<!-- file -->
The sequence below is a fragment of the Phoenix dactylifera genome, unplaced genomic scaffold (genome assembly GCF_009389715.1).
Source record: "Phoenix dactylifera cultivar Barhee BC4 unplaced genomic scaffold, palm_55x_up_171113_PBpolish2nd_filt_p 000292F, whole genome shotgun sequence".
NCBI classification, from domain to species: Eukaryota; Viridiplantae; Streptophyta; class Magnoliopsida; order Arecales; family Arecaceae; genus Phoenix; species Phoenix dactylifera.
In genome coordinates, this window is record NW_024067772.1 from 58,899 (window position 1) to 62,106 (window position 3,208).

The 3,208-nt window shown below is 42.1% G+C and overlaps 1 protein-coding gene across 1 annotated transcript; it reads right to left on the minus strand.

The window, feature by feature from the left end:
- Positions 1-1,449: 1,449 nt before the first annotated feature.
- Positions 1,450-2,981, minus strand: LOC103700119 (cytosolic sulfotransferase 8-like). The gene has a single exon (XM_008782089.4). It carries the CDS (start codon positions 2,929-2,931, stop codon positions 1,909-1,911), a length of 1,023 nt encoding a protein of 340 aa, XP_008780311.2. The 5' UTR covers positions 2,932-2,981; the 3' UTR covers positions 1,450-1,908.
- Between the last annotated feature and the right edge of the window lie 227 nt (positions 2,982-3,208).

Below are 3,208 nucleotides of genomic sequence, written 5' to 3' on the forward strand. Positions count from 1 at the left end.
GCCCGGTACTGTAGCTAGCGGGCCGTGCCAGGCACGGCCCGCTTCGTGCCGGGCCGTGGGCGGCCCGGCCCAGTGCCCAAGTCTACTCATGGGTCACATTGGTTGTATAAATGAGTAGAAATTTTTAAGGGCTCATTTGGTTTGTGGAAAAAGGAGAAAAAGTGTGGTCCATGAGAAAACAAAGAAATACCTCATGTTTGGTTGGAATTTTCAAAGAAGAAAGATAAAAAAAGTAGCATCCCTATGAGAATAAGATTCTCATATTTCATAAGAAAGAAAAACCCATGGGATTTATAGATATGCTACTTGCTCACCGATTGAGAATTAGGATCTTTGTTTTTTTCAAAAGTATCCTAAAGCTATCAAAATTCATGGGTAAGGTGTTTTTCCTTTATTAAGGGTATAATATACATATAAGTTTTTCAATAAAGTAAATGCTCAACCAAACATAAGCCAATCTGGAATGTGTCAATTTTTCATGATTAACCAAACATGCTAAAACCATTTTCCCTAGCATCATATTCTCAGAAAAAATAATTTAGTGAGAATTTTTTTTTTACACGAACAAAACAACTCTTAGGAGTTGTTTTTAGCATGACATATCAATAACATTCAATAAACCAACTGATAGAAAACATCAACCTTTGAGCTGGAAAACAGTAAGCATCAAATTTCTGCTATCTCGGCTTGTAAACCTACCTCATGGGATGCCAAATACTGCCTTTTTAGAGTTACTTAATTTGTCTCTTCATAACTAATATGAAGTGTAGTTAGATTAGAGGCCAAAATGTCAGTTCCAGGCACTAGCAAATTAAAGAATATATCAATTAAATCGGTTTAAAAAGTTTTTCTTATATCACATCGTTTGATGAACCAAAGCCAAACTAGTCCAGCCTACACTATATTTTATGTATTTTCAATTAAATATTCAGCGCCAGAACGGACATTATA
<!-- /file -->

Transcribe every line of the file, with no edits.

The sequence below is a fragment of the Phoenix dactylifera genome, unplaced genomic scaffold (genome assembly GCF_009389715.1).
Source record: "Phoenix dactylifera cultivar Barhee BC4 unplaced genomic scaffold, palm_55x_up_171113_PBpolish2nd_filt_p 000292F, whole genome shotgun sequence".
NCBI classification, from domain to species: Eukaryota; Viridiplantae; Streptophyta; class Magnoliopsida; order Arecales; family Arecaceae; genus Phoenix; species Phoenix dactylifera.
In genome coordinates, this window is record NW_024067772.1 from 58,899 (window position 1) to 62,106 (window position 3,208).

The 3,208-nt window shown below is 42.1% G+C and overlaps 1 protein-coding gene across 1 annotated transcript; it reads right to left on the minus strand.

The window, feature by feature from the left end:
- Positions 1-1,449: 1,449 nt before the first annotated feature.
- Positions 1,450-2,981, minus strand: LOC103700119 (cytosolic sulfotransferase 8-like). The gene has a single exon (XM_008782089.4). It carries the CDS (start codon positions 2,929-2,931, stop codon positions 1,909-1,911), a length of 1,023 nt encoding a protein of 340 aa, XP_008780311.2. The 5' UTR covers positions 2,932-2,981; the 3' UTR covers positions 1,450-1,908.
- Between the last annotated feature and the right edge of the window lie 227 nt (positions 2,982-3,208).

Below are 3,208 nucleotides of genomic sequence, written 5' to 3' on the forward strand. Positions count from 1 at the left end.
GCCCGGTACTGTAGCTAGCGGGCCGTGCCAGGCACGGCCCGCTTCGTGCCGGGCCGTGGGCGGCCCGGCCCAGTGCCCAAGTCTACTCATGGGTCACATTGGTTGTATAAATGAGTAGAAATTTTTAAGGGCTCATTTGGTTTGTGGAAAAAGGAGAAAAAGTGTGGTCCATGAGAAAACAAAGAAATACCTCATGTTTGGTTGGAATTTTCAAAGAAGAAAGATAAAAAAAGTAGCATCCCTATGAGAATAAGATTCTCATATTTCATAAGAAAGAAAAACCCATGGGATTTATAGATATGCTACTTGCTCACCGATTGAGAATTAGGATCTTTGTTTTTTTCAAAAGTATCCTAAAGCTATCAAAATTCATGGGTAAGGTGTTTTTCCTTTATTAAGGGTATAATATACATATAAGTTTTTCAATAAAGTAAATGCTCAACCAAACATAAGCCAATCTGGAATGTGTCAATTTTTCATGATTAACCAAACATGCTAAAACCATTTTCCCTAGCATCATATTCTCAGAAAAAATAATTTAGTGAGAATTTTTTTTTTACACGAACAAAACAACTCTTAGGAGTTGTTTTTAGCATGACATATCAATAACATTCAATAAACCAACTGATAGAAAACATCAACCTTTGAGCTGGAAAACAGTAAGCATCAAATTTCTGCTATCTCGGCTTGTAAACCTACCTCATGGGATGCCAAATACTGCCTTTTTAGAGTTACTTAATTTGTCTCTTCATAACTAATATGAAGTGTAGTTAGATTAGAGGCCAAAATGTCAGTTCCAGGCACTAGCAAATTAAAGAATATATCAATTAAATCGGTTTAAAAAGTTTTTCTTATATCACATCGTTTGATGAACCAAAGCCAAACTAGTCCAGCCTACACTATATTTTATGTATTTTCAATTAAATATTCAGCGCCAGAACGGACATTATA